January 12 was the big day when the final takes of 'The Promise' V4 were to be completed. The proceedings were shot live in-the-studio by Barry Rebo, and one of the takes was released on the Thrill-Hill Blu-Ray/DVD2, in 2010 on the box set, 'The Promise:The Darkness On the Edge Of Town Story'. Springsteen fussed over mixing and dubbing for days after this, and was planning to add strings (according to Landau, a ‘string’ version was cut V5). Finally on January 24, 1978, without the E Street Band around, he sat down at the piano and recorded V6 of 'The Promise' by himself, just like he did during the Lawsuit tour for 22 nights, when he was locked out of the recording studio. A Ruffs tape (see illustration above) provided to Springsteen by his engineer, Jimmy Iovine, mixed on February 17, had the September 28, 1977 V3 recording featuring the "Old verse", followed by the January 12 session with the "New Verse" V4, and V5, the strings and "full harmony" version, which was cut in mid-January. There is no doubt that he cared deeply about 'the Promise', as a total of 10 sessions were held from January 17 to March 7 (seven week period). Later saying he still ‘felt too close to it’, at a certain point in March, he decided that another contender would go on the album in it's place. It was quietly removed from the April track sequence, and the masters placed in the Columbia Vault.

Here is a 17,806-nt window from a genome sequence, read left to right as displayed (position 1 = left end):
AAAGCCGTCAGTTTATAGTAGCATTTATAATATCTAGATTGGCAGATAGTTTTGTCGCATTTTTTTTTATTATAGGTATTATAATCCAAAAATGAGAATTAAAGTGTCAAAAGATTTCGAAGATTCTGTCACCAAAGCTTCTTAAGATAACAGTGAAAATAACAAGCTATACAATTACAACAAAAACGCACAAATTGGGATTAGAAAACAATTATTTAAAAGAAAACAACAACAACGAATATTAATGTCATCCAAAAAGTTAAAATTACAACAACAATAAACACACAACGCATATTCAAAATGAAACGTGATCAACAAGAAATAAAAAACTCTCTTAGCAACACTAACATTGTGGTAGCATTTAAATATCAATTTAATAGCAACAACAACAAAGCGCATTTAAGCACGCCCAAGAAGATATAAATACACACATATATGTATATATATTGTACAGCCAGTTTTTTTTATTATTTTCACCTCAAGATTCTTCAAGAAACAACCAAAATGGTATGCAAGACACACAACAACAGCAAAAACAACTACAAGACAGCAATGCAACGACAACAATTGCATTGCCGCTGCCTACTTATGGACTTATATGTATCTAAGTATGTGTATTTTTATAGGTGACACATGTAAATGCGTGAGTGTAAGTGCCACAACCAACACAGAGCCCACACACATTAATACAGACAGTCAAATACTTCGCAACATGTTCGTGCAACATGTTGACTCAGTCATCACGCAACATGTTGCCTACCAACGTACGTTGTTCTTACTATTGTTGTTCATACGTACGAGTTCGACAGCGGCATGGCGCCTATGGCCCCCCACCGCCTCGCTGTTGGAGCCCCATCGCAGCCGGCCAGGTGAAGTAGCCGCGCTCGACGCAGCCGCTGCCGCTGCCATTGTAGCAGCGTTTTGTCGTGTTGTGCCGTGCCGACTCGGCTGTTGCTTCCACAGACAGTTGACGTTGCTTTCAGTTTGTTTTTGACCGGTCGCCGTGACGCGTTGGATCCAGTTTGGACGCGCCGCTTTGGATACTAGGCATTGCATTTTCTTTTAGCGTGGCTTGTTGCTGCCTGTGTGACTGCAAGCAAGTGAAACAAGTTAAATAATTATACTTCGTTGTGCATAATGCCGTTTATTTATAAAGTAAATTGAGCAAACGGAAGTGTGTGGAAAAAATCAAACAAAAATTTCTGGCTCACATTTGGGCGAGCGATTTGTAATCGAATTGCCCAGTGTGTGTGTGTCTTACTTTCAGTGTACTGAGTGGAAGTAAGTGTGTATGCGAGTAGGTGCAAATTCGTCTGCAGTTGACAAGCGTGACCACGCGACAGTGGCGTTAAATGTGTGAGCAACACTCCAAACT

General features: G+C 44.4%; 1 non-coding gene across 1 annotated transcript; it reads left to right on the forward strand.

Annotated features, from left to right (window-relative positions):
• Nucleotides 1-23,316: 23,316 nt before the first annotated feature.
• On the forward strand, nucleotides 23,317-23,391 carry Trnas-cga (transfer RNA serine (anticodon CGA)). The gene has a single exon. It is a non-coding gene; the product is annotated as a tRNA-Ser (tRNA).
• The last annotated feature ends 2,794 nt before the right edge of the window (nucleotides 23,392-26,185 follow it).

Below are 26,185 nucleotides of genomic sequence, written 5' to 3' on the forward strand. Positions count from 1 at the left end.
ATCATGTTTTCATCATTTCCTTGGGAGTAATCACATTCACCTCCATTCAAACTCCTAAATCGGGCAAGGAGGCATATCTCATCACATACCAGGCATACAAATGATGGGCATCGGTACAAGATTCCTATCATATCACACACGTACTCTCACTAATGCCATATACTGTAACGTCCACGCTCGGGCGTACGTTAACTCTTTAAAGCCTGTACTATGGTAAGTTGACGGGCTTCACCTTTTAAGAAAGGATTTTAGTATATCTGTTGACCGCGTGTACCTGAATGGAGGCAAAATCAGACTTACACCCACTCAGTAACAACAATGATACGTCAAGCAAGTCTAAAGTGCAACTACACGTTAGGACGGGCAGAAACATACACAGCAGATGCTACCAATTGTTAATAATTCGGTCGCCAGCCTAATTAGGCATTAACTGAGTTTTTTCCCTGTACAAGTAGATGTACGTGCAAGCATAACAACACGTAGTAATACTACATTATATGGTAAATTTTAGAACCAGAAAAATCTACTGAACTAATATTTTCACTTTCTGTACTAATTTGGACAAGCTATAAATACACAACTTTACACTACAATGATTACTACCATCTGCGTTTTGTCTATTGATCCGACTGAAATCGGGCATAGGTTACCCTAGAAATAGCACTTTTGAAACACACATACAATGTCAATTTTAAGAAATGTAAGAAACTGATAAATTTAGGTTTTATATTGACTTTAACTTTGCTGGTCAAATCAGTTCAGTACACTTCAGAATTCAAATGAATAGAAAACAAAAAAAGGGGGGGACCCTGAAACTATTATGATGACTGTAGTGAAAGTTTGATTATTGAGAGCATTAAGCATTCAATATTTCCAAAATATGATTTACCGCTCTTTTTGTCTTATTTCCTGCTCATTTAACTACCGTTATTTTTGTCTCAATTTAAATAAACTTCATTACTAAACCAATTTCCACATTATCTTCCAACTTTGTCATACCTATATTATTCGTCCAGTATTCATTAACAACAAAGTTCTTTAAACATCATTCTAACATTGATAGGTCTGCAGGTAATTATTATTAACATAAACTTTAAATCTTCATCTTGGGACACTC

But at the Darkness Tour rehearsals in Asbury Park on May 19, 1978, Bruce and the band played the "daddy taught me how to walk quiet" version of 'The Promise', and it was in the setlist on opening night in Buffalo. As the tour continued, 'The Promise' would be on the setlist around every other night, usually part of the encore, with Bruce by himself on piano, which was a spine-tingling experience for fans. After playing it 22 out of the first 33 shows, he sang it on July 15, 1978 in Houston, Texas, and then, for unknown reasons, never played it again.